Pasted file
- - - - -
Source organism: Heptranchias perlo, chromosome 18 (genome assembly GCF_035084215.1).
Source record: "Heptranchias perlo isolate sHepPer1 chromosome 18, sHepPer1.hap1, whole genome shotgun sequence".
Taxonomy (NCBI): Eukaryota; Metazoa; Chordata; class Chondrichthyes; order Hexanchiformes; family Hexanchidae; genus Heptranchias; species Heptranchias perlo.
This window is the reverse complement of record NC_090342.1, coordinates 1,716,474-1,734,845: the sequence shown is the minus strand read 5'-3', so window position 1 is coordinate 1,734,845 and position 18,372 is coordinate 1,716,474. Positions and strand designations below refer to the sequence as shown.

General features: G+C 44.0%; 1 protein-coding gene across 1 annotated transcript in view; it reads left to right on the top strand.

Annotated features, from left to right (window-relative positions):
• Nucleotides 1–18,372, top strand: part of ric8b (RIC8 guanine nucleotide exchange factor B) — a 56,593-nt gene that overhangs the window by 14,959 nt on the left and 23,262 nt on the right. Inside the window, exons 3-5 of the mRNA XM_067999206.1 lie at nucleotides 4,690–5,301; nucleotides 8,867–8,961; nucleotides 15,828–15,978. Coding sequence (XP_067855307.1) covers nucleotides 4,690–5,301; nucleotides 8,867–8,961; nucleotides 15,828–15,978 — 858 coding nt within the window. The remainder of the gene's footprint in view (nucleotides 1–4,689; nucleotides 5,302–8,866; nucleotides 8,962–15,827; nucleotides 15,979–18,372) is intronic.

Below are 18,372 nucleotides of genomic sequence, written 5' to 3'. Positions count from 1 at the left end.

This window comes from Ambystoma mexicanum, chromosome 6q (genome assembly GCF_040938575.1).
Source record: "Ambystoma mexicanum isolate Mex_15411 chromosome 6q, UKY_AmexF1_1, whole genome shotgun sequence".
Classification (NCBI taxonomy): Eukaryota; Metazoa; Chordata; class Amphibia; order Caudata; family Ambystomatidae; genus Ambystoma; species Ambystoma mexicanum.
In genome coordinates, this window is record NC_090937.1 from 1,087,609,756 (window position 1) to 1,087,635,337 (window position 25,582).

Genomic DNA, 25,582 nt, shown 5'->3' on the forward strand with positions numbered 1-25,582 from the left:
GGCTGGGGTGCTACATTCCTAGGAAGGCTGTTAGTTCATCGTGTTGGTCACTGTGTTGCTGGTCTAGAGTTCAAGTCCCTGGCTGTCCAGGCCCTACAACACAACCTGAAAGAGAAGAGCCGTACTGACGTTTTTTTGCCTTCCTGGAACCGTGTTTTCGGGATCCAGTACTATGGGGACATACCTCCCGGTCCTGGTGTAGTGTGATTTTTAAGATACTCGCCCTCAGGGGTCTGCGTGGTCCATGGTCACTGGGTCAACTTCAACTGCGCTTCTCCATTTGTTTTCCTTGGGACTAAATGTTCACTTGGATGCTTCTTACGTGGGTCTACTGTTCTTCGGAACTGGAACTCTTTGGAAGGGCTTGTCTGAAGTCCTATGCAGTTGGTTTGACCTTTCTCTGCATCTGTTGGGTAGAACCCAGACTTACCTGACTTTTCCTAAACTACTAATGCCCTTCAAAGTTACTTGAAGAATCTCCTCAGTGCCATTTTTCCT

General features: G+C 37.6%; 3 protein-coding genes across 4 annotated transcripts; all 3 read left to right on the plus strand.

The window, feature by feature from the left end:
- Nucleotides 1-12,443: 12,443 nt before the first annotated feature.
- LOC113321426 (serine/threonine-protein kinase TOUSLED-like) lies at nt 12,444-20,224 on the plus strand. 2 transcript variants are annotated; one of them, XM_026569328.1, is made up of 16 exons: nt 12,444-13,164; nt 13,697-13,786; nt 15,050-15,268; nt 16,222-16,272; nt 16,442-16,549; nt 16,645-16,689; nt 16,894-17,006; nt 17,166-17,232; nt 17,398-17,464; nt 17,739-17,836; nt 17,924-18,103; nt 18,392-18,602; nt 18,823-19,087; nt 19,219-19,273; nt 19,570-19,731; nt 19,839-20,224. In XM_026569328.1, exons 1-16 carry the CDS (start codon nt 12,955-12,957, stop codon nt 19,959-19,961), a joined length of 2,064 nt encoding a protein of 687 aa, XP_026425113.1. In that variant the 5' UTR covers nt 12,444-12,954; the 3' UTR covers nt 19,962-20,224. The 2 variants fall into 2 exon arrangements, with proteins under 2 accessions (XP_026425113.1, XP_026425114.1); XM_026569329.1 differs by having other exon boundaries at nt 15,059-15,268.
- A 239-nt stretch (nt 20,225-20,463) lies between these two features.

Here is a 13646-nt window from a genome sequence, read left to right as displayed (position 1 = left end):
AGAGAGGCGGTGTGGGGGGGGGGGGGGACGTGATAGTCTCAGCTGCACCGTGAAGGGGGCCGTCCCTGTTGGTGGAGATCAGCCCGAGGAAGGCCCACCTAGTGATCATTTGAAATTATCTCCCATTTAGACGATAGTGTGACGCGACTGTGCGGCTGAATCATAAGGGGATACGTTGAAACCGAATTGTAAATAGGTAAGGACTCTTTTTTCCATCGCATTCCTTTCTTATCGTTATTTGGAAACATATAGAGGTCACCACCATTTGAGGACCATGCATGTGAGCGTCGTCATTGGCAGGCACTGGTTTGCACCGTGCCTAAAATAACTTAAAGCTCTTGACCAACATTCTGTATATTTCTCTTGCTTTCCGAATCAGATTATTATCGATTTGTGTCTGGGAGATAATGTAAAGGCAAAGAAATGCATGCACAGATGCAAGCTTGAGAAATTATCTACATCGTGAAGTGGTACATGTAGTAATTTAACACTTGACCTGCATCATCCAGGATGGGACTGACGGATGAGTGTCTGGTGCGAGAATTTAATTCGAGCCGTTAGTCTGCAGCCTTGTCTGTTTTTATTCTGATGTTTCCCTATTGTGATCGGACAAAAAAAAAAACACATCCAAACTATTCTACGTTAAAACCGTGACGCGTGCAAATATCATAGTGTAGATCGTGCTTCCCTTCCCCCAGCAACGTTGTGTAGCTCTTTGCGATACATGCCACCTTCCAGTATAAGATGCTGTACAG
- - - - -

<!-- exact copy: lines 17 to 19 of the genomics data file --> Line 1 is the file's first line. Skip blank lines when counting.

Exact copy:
- Nucleotides 1-12,443: 12,443 nt before the first annotated feature.
- LOC113321426 (serine/threonine-protein kinase TOUSLED-like) lies at nt 12,444-20,224 on the plus strand. 2 transcript variants are annotated; one of them, XM_026569328.1, is made up of 16 exons: nt 12,444-13,164; nt 13,697-13,786; nt 15,050-15,268; nt 16,222-16,272; nt 16,442-16,549; nt 16,645-16,689; nt 16,894-17,006; nt 17,166-17,232; nt 17,398-17,464; nt 17,739-17,836; nt 17,924-18,103; nt 18,392-18,602; nt 18,823-19,087; nt 19,219-19,273; nt 19,570-19,731; nt 19,839-20,224. In XM_026569328.1, exons 1-16 carry the CDS (start codon nt 12,955-12,957, stop codon nt 19,959-19,961), a joined length of 2,064 nt encoding a protein of 687 aa, XP_026425113.1. In that variant the 5' UTR covers nt 12,444-12,954; the 3' UTR covers nt 19,962-20,224. The 2 variants fall into 2 exon arrangements, with proteins under 2 accessions (XP_026425113.1, XP_026425114.1); XM_026569329.1 differs by having other exon boundaries at nt 15,059-15,268.
- A 239-nt stretch (nt 20,225-20,463) lies between these two features.